Why I’m Getting Off Facebook But Staying On My High Horse

Social media is more upsetting than ever these days. It’s all too easy to sit at our computers and mindlessly refresh our own feeds, scrolling past tragedies, articles detailing new political nightmares, and albums of a high school friend’s weddings. None of it seems like a worthwhile use of my time anymore and that’s why I’m getting off Facebook for good. That’s right: I’m deleting my Facebook, but I plan to stay on my high horse.

 

Just because I’m offline, doesn’t mean I can’t retain my sense of superiority.

 

You see, Facebook only serves as a distraction from the real world. Instead of going out and actually engaging in activism with members of their community, many people feel satisfied simply sharing an Op-Ed or signing a petition to prevent the polar bears from drowning in Coca-Cola. But not me, not anymore. I am leaving Facebook because it’s too much “slacktivism”—an opinion I plan to maintain long after my profile is gone.

 

In fact, I decided to quit Facebook yesterday after reading an article about the dangerous mental health effects of too much time spent on social media. For example, did you know that Facebook can encourage a type of thinking called “compare and despair,” in which you ogle at how amazing your friends’ lives are, then despair you’ll never accomplish anything as amazing in comparison? It’s just so toxic! In fact, I’m going to tell everyone I know how big a mistake they’re making in person, since I no longer have the ability to write a 1,000 word status anymore. It’s just so important for me to retain a feeling of moral dominance over my friends, even if I’m not retaining a Facebook profile.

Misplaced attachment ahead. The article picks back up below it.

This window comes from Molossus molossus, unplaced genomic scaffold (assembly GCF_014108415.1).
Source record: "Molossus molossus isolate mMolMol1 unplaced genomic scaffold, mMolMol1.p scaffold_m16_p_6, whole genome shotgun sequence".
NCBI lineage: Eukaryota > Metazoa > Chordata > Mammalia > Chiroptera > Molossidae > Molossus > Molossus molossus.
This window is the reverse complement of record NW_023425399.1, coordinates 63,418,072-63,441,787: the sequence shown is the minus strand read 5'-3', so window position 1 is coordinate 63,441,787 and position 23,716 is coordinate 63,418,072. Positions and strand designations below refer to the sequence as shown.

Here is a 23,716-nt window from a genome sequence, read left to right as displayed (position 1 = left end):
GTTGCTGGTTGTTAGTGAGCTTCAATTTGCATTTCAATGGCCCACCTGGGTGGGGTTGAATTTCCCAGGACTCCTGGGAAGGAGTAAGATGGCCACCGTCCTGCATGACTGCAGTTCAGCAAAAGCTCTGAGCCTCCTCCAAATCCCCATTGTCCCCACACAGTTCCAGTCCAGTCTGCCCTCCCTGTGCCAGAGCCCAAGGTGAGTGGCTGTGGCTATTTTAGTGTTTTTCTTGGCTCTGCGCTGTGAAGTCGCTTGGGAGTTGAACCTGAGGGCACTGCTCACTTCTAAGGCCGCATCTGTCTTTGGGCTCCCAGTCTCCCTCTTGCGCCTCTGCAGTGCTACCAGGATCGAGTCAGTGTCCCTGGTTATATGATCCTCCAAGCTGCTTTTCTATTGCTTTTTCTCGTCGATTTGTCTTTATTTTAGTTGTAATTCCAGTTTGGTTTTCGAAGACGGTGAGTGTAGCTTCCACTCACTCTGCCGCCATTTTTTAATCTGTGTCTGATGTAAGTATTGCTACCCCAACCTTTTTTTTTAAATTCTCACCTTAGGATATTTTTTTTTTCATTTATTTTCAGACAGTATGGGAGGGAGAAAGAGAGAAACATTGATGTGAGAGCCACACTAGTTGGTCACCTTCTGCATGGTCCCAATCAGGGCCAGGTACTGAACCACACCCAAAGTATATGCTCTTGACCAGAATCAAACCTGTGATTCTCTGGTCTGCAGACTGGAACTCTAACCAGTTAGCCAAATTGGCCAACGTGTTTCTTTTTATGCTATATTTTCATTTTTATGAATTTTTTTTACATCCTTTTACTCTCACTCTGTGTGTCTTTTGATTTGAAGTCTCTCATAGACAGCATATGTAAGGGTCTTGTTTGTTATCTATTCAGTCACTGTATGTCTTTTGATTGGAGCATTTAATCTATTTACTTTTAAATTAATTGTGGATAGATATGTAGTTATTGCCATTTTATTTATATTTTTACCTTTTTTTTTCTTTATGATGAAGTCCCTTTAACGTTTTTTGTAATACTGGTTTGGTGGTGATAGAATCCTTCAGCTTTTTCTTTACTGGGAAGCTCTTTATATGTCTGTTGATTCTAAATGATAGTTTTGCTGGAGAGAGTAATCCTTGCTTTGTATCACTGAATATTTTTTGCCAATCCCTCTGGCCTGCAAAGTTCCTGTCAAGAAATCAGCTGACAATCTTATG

Incidentally, another benefit to being offline is finding more creative ways to achieve that moral dominance in real life. I only deactivated my account a week ago and already I’ve become much more active in my son’s PTA meetings, where I’ve managed to get not only one, but two teachers fired for not paying enough special attention to Braedan! And to think—I’d never have ruined both their lives if I were still wasting my precious time on Facebook playing Farmville for eight hours every night.

 

So follow my example and get off Facebook right now! I promise you won’t regret it. I certainly don’t, and if I don’t then nobody else should, because my opinion matters a lot. And I don’t need the validation from a bunch of “likes,” “loves,” or “wows” to tell me that!

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